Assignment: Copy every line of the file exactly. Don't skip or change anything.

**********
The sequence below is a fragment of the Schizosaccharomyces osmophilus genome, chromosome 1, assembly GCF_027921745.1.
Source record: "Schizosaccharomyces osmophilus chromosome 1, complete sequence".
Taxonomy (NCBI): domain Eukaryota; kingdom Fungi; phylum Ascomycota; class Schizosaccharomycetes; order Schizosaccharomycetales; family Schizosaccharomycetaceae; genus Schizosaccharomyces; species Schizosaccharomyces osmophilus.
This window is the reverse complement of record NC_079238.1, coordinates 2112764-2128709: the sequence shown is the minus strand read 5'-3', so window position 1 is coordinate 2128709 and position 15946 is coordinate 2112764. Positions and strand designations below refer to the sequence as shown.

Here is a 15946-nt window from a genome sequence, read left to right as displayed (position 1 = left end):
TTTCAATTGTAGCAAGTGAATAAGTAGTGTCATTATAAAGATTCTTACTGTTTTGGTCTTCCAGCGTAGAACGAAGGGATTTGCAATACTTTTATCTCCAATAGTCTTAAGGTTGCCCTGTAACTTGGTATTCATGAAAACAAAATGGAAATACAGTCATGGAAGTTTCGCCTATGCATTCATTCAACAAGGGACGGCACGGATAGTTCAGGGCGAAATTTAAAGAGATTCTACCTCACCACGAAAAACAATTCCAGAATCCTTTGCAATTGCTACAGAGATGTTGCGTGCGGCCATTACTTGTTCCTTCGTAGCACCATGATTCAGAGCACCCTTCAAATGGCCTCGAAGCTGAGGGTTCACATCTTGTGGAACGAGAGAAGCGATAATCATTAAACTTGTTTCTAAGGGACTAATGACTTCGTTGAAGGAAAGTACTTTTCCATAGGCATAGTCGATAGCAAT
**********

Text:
The sequence below is a fragment of the Schizosaccharomyces osmophilus genome, chromosome 1, assembly GCF_027921745.1.
Source record: "Schizosaccharomyces osmophilus chromosome 1, complete sequence".
Taxonomy (NCBI): domain Eukaryota; kingdom Fungi; phylum Ascomycota; class Schizosaccharomycetes; order Schizosaccharomycetales; family Schizosaccharomycetaceae; genus Schizosaccharomyces; species Schizosaccharomyces osmophilus.
This window is the reverse complement of record NC_079238.1, coordinates 2112764-2128709: the sequence shown is the minus strand read 5'-3', so window position 1 is coordinate 2128709 and position 15946 is coordinate 2112764. Positions and strand designations below refer to the sequence as shown.

Here is a 15946-nt window from a genome sequence, read left to right as displayed (position 1 = left end):
TTTCAATTGTAGCAAGTGAATAAGTAGTGTCATTATAAAGATTCTTACTGTTTTGGTCTTCCAGCGTAGAACGAAGGGATTTGCAATACTTTTATCTCCAATAGTCTTAAGGTTGCCCTGTAACTTGGTATTCATGAAAACAAAATGGAAATACAGTCATGGAAGTTTCGCCTATGCATTCATTCAACAAGGGACGGCACGGATAGTTCAGGGCGAAATTTAAAGAGATTCTACCTCACCACGAAAAACAATTCCAGAATCCTTTGCAATTGCTACAGAGATGTTGCGTGCGGCCATTACTTGTTCCTTCGTAGCACCATGATTCAGAGCACCCTTCAAATGGCCTCGAAGCTGAGGGTTCACATCTTGTGGAACGAGAGAAGCGATAATCATTAAACTTGTTTCTAAGGGACTAATGACTTCGTTGAAGGAAAGTACTTTTCCATAGGCATAGTCGATAGCAAT